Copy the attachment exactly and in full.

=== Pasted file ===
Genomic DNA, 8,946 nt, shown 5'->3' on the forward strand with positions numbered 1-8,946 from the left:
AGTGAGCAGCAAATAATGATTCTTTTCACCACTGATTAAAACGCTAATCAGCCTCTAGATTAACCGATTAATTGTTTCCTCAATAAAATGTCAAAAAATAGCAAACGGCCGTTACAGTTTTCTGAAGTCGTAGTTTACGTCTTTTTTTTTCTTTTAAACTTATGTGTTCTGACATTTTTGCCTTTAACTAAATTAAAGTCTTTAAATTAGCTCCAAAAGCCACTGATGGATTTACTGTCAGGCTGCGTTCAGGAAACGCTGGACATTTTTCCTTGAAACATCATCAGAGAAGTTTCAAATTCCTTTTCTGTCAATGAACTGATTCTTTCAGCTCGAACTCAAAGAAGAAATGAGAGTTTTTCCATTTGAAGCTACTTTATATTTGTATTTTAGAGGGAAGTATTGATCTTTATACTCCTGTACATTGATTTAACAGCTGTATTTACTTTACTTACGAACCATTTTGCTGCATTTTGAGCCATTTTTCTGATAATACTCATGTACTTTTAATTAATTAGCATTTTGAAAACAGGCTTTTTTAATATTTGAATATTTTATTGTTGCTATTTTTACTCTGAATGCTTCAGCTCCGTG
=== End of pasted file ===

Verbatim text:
Genomic DNA, 8,946 nt, shown 5'->3' on the forward strand with positions numbered 1-8,946 from the left:
AGTGAGCAGCAAATAATGATTCTTTTCACCACTGATTAAAACGCTAATCAGCCTCTAGATTAACCGATTAATTGTTTCCTCAATAAAATGTCAAAAAATAGCAAACGGCCGTTACAGTTTTCTGAAGTCGTAGTTTACGTCTTTTTTTTTCTTTTAAACTTATGTGTTCTGACATTTTTGCCTTTAACTAAATTAAAGTCTTTAAATTAGCTCCAAAAGCCACTGATGGATTTACTGTCAGGCTGCGTTCAGGAAACGCTGGACATTTTTCCTTGAAACATCATCAGAGAAGTTTCAAATTCCTTTTCTGTCAATGAACTGATTCTTTCAGCTCGAACTCAAAGAAGAAATGAGAGTTTTTCCATTTGAAGCTACTTTATATTTGTATTTTAGAGGGAAGTATTGATCTTTATACTCCTGTACATTGATTTAACAGCTGTATTTACTTTACTTACGAACCATTTTGCTGCATTTTGAGCCATTTTTCTGATAATACTCATGTACTTTTAATTAATTAGCATTTTGAAAACAGGCTTTTTTAATATTTGAATATTTTATTGTTGCTATTTTTACTCTGAATGCTTCAGCTCCGTG